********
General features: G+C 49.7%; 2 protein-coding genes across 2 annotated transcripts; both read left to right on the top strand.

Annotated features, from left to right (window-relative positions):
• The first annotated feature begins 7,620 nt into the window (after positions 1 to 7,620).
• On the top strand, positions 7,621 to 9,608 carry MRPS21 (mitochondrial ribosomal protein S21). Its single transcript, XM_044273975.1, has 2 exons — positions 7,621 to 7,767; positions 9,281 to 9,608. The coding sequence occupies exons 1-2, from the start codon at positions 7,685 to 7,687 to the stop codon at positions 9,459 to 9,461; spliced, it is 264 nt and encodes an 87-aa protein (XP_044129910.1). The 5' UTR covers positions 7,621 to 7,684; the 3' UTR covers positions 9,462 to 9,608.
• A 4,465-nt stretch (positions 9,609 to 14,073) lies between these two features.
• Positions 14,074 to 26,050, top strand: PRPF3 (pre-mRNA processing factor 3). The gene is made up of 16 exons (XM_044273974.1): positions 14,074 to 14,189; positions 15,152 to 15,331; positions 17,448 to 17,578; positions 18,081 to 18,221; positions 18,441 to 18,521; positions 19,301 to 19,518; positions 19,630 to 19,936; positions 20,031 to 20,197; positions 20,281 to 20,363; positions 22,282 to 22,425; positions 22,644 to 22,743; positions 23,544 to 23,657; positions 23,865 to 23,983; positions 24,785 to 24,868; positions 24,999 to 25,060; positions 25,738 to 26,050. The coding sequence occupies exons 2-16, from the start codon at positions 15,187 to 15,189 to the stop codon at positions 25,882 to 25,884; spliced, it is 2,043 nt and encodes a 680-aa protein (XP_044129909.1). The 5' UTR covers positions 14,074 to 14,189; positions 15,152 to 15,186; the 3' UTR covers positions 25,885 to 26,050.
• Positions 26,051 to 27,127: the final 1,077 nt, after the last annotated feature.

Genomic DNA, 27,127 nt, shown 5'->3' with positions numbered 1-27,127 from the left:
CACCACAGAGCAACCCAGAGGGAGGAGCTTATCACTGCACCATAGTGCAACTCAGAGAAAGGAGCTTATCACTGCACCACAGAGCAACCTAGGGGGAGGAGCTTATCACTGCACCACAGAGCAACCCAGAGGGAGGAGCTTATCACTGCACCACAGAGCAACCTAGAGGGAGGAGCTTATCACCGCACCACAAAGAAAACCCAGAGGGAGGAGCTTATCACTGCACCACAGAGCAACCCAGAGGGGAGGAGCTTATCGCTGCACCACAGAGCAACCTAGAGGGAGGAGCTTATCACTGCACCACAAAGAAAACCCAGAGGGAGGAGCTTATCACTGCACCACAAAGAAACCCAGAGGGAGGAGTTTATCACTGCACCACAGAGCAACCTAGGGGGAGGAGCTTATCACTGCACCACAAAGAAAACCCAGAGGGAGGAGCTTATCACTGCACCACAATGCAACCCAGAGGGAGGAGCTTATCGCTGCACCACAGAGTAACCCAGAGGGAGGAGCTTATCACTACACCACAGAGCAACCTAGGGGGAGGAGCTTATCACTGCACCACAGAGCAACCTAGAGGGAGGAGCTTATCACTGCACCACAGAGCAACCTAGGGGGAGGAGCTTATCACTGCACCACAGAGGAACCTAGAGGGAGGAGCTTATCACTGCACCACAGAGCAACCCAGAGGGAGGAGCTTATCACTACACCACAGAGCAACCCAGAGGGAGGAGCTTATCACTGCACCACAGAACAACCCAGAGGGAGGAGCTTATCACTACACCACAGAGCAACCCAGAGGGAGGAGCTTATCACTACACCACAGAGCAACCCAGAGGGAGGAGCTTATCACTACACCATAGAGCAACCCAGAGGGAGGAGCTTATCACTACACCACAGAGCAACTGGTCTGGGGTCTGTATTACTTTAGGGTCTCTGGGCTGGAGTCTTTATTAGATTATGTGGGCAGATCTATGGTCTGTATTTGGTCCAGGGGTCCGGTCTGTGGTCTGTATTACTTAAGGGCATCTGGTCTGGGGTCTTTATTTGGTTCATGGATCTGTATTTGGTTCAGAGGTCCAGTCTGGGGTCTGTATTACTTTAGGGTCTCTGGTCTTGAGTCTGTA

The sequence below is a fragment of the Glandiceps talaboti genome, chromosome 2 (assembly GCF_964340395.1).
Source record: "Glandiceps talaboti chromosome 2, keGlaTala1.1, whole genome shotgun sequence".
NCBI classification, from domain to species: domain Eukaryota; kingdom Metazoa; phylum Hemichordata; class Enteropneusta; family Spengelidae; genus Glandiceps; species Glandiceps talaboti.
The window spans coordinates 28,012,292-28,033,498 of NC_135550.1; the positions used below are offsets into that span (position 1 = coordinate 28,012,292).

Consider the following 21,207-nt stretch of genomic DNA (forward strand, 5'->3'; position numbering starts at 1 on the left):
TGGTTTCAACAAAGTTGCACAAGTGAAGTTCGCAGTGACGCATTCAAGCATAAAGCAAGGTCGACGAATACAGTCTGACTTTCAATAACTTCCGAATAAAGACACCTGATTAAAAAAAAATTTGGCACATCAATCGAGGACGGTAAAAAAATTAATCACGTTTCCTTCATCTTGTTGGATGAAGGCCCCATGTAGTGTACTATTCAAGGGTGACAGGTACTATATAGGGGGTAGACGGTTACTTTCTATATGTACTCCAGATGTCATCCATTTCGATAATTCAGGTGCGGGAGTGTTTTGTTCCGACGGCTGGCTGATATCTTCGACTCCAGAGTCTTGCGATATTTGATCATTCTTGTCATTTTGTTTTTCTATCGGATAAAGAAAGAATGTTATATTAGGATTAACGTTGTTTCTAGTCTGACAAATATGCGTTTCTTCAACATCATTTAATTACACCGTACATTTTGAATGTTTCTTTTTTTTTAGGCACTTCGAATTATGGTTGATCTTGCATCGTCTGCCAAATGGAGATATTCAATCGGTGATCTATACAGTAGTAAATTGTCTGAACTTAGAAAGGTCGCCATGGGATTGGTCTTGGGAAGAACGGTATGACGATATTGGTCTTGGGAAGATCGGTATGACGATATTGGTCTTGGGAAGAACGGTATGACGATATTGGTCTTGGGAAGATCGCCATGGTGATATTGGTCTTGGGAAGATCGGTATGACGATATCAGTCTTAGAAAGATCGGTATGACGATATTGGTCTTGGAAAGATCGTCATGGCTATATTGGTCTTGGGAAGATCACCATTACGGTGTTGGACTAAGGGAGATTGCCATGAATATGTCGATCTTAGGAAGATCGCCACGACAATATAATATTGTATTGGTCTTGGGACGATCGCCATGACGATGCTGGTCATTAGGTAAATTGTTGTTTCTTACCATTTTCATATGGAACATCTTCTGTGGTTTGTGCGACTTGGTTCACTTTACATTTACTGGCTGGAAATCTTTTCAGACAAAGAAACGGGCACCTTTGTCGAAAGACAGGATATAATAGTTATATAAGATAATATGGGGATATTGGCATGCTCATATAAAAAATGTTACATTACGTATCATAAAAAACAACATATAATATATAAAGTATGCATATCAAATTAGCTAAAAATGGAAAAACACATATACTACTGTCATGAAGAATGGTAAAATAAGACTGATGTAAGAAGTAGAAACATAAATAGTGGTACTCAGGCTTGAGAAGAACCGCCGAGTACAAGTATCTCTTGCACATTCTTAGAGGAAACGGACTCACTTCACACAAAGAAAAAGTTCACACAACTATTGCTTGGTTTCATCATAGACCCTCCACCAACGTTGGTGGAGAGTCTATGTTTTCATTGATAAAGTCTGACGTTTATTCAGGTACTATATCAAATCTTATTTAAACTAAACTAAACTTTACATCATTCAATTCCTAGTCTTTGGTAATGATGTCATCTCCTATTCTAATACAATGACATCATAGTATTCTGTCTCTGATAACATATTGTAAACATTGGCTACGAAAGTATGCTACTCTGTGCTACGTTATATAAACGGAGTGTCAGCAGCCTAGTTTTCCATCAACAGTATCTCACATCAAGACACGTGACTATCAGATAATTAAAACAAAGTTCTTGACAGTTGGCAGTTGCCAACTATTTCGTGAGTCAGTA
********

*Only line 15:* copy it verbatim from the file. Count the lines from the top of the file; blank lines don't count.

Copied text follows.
TGGTTTCAACAAAGTTGCACAAGTGAAGTTCGCAGTGACGCATTCAAGCATAAAGCAAGGTCGACGAATACAGTCTGACTTTCAATAACTTCCGAATAAAGACACCTGATTAAAAAAAAATTTGGCACATCAATCGAGGACGGTAAAAAAATTAATCACGTTTCCTTCATCTTGTTGGATGAAGGCCCCATGTAGTGTACTATTCAAGGGTGACAGGTACTATATAGGGGGTAGACGGTTACTTTCTATATGTACTCCAGATGTCATCCATTTCGATAATTCAGGTGCGGGAGTGTTTTGTTCCGACGGCTGGCTGATATCTTCGACTCCAGAGTCTTGCGATATTTGATCATTCTTGTCATTTTGTTTTTCTATCGGATAAAGAAAGAATGTTATATTAGGATTAACGTTGTTTCTAGTCTGACAAATATGCGTTTCTTCAACATCATTTAATTACACCGTACATTTTGAATGTTTCTTTTTTTTTAGGCACTTCGAATTATGGTTGATCTTGCATCGTCTGCCAAATGGAGATATTCAATCGGTGATCTATACAGTAGTAAATTGTCTGAACTTAGAAAGGTCGCCATGGGATTGGTCTTGGGAAGAACGGTATGACGATATTGGTCTTGGGAAGATCGGTATGACGATATTGGTCTTGGGAAGAACGGTATGACGATATTGGTCTTGGGAAGATCGCCATGGTGATATTGGTCTTGGGAAGATCGGTATGACGATATCAGTCTTAGAAAGATCGGTATGACGATATTGGTCTTGGAAAGATCGTCATGGCTATATTGGTCTTGGGAAGATCACCATTACGGTGTTGGACTAAGGGAGATTGCCATGAATATGTCGATCTTAGGAAGATCGCCACGACAATATAATATTGTATTGGTCTTGGGACGATCGCCATGACGATGCTGGTCATTAGGTAAATTGTTGTTTCTTACCATTTTCATATGGAACATCTTCTGTGGTTTGTGCGACTTGGTTCACTTTACATTTACTGGCTGGAAATCTTTTCAGACAAAGAAACGGGCACCTTTGTCGAAAGACAGGATATAATAGTTATATAAGATAATATGGGGATATTGGCATGCTCATATAAAAAATGTTACATTACGTATCATAAAAAACAACATATAATATATAAAGTATGCATATCAAATTAGCTAAAAATGGAAAAACACATATACTACTGTCATGAAGAATGGTAAAATAAGACTGATGTAAGAAGTAGAAACATAAATAGTGGTACTCAGGCTTGAGAAGAACCGCCGAGTACAAGTATCTCTTGCACATTCTTAGAGGAAACGGACTCACTTCACACAAAGAAAAAGTTCACACAACTATTGCTTGGTTTCATCATAGACCCTCCACCAACGTTGGTGGAGAGTCTATGTTTTCATTGATAAAGTCTGACGTTTATTCAGGTACTATATCAAATCTTATTTAAACTAAACTAAACTTTACATCATTCAATTCCTAGTCTTTGGTAATGATGTCATCTCCTATTCTAATACAATGACATCATAGTATTCTGTCTCTGATAACATATTGTAAACATTGGCTACGAAAGTATGCTACTCTGTGCTACGTTATATAAACGGAGTGTCAGCAGCCTAGTTTTCCATCAACAGTATCTCACATCAAGACACGTGACTATCAGATAATTAAAACAAAGTTCTTGACAGTTGGCAGTTGCCAACTATTTCGTGAGTCAGTA